• REST
    March 30, 2015

How To Use Jersey Client Efficiently

While fixing a memory leak issue in JerseyClient some time ago i realised how easy it is to misuse the thing.
In this blog post, i would like to introduce some tips to avoid unnecessary memory allocation and also to save some CPU cycles to achieve better throughput.

Tip 1: Be careful when updating WebTarget config!

In Jersey 1.x it was suggested to reuse Client instances (see here for details).
In Jersey 2, reusing Client instances is still recommended, but as such it is not sufficient to keep things running efficiently. Application performance can easily be undermined here. Related documentation could be found in Jersey User Guide and the key sentence is quoted bellow:

The configuration principles used in JAX-RS client API apply to WebTarget as well.

The documentation does not state this explicitly, so i will write it here in bold once more:
be careful when touching configuration of a web target!. What does it mean? Whenever you create a new web target with updated configuration, Jersey will effectively create a new client runtime. To keep your application performing well, you should think of reusing all such web targets.

Best practices

The following picture depicts penalty that you could pay if you do not avoid the two main anti-patterns in this area. The graph captures total time required to make 50 thousand of HTTP get requests via Jersey client calls.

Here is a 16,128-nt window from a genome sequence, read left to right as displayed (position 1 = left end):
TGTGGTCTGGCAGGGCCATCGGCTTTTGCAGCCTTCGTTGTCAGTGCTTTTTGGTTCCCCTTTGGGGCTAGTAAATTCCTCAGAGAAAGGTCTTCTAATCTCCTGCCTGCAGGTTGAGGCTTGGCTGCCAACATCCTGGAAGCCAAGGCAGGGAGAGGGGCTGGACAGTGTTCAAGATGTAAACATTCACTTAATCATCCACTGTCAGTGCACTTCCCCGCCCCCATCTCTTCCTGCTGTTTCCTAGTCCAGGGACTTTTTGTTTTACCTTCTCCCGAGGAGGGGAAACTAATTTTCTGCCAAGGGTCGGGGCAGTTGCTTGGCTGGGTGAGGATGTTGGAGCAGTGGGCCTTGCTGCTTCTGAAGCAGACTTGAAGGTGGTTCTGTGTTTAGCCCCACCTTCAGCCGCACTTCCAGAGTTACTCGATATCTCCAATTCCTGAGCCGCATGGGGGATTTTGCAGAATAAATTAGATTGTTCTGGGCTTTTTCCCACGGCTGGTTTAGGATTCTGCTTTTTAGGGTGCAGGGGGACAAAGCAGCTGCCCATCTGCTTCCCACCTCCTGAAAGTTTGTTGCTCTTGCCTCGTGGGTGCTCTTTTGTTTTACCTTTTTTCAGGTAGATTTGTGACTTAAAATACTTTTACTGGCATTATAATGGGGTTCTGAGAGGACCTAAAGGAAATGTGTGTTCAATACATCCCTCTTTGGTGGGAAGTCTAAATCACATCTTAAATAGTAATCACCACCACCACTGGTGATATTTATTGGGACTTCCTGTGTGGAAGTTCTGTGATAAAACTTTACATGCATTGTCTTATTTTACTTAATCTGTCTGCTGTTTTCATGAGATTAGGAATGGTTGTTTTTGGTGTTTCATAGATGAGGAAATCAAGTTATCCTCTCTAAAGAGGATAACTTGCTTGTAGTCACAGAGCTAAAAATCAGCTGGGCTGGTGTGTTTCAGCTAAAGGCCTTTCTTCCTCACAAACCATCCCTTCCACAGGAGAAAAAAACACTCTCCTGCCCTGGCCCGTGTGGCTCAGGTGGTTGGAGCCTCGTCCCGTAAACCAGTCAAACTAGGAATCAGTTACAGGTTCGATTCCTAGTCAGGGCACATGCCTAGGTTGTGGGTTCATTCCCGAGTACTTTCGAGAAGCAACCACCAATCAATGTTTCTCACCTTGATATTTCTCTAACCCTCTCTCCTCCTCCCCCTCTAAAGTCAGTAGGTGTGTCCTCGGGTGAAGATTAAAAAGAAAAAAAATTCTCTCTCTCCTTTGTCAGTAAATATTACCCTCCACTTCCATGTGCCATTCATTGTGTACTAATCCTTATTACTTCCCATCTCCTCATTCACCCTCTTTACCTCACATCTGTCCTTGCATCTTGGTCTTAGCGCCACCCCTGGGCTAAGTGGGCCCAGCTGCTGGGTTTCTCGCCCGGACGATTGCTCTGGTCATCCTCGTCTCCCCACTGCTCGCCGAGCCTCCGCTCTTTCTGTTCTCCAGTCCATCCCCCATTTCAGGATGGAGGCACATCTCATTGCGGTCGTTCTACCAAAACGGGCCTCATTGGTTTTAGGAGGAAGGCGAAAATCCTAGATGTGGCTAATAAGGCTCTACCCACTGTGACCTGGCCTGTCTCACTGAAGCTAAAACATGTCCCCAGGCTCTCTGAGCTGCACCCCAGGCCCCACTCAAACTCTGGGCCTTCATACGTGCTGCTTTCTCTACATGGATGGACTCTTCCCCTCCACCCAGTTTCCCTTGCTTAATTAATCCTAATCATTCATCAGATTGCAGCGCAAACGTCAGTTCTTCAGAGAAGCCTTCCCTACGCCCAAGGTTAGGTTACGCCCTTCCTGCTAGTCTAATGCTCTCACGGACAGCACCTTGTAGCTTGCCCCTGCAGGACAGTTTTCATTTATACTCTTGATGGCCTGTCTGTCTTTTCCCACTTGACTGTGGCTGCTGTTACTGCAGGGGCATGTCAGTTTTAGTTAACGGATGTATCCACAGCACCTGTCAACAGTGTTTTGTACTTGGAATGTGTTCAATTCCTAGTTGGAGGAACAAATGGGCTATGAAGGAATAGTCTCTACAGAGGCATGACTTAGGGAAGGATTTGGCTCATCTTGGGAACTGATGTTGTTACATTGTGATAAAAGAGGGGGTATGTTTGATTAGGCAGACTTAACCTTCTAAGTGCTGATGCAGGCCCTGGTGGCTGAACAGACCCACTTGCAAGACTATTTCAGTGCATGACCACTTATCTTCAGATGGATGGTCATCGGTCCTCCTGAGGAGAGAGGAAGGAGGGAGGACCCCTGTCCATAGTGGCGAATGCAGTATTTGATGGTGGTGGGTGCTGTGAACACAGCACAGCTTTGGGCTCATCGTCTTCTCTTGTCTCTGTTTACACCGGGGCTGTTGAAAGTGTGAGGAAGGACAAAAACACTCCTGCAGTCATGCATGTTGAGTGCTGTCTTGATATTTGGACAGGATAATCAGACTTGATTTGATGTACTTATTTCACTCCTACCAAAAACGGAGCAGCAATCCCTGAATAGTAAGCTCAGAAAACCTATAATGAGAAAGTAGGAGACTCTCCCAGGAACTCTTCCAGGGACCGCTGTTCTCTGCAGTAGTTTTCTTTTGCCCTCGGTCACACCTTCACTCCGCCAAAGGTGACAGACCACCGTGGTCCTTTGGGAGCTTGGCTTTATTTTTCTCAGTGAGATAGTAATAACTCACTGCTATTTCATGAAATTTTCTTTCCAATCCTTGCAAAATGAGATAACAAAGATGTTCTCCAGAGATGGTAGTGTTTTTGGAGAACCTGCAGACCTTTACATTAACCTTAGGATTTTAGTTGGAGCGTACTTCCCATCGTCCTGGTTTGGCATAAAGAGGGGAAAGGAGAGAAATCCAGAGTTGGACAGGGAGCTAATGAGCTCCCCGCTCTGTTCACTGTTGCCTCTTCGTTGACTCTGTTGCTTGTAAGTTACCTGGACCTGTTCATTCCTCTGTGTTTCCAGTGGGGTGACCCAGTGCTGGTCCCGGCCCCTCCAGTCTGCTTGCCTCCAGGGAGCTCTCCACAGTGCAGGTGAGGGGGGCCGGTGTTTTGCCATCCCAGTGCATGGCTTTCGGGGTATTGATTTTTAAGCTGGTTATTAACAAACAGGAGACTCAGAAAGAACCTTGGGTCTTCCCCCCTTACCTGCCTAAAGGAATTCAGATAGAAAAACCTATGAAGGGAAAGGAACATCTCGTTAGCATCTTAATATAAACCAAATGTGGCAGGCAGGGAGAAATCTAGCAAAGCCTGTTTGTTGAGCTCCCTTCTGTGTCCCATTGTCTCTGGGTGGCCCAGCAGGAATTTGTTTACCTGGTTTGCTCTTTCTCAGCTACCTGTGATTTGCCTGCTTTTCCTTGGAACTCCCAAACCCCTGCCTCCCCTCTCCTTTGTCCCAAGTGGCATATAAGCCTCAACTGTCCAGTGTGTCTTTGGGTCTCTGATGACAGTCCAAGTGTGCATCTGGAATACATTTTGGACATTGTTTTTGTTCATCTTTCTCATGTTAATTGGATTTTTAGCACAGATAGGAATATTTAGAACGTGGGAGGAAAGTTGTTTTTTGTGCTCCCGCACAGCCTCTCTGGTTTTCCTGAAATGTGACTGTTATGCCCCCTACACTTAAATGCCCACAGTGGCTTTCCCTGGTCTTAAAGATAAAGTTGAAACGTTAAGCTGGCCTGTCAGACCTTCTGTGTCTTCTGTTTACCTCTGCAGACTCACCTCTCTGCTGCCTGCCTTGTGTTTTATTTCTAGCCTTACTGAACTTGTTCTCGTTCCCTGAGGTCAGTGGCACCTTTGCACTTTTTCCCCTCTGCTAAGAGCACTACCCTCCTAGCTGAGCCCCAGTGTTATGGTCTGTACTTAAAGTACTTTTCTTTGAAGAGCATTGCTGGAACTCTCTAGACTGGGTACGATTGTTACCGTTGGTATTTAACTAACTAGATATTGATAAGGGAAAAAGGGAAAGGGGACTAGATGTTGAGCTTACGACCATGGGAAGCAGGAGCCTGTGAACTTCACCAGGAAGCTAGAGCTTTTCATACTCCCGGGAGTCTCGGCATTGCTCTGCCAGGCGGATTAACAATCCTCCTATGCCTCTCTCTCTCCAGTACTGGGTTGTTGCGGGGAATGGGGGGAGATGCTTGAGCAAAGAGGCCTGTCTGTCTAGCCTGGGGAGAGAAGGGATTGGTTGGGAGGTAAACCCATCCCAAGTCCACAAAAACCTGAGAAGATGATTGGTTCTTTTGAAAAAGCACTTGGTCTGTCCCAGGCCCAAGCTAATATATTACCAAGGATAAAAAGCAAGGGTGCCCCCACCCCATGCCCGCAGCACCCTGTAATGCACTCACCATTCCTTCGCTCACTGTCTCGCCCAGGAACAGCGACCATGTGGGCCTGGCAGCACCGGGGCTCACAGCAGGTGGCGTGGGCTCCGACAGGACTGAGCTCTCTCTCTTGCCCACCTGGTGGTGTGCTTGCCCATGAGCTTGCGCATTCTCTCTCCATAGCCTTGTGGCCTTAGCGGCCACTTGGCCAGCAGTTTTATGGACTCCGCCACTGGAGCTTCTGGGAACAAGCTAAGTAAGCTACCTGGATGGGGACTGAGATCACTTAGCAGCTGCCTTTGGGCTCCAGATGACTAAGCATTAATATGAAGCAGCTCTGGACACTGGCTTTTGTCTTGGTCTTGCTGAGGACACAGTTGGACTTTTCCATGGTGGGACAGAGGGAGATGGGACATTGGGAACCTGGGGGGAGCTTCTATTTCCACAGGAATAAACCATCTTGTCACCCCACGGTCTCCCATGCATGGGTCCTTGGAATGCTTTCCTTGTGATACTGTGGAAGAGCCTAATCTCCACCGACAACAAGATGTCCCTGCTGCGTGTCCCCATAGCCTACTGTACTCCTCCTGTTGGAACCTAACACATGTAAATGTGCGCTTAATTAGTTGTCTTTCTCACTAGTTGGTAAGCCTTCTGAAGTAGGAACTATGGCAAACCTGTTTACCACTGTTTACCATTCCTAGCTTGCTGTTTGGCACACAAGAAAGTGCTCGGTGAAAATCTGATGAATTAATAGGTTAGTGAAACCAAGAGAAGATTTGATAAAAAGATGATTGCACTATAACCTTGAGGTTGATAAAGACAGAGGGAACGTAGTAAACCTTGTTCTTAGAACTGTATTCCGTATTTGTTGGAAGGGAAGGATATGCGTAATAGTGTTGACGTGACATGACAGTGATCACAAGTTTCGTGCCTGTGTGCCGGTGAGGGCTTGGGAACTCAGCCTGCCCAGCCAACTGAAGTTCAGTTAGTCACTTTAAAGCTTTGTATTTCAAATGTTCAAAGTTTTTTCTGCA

Tip 2: Avoid WebTarget.register()

If you need to register some extra components, do it on the client already to prevent another client runtime creation. If you need another runtime, just try to register things once and reuse the resulting target instance.

Tip 3: Avoid WebTarget.property()

The same applies to updating properties. These you can happily set on an Invocation or its builder

Tip 4: Use response.close() to release network connections!

When i wrote a simple test to get data for the above graph, i was getting short of available network ports. The problem is well described e.g. here. To avoid this i had to close responses. So as the last tip i recommend you close coming responses as well.

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Comments ( 3 )
  • guest Tuesday, April 21, 2015


    I was trying to figure out why i was having new clients created every invocation. It looked related to my use of target.property(), but it wasn't clear what the alternatives were.

    I couldn't find any of these explicit tips in the documentation, perhaps i missed it... but if they aren't there, i would think it would be of great benefit for others if they were included in performance related section.

  • Odelya Thursday, June 4, 2015

    Regarding response.close() - what if I use:

    MyClassType res = target.request().get(MyClassType.class);

    ? will the response get closed?

  • guest Friday, June 12, 2015


    Not sure if you can post the source code for making the benchmark? I tried the same thing, but it seems like webtarget.register() and webtarget.property() doesn't make too much difference


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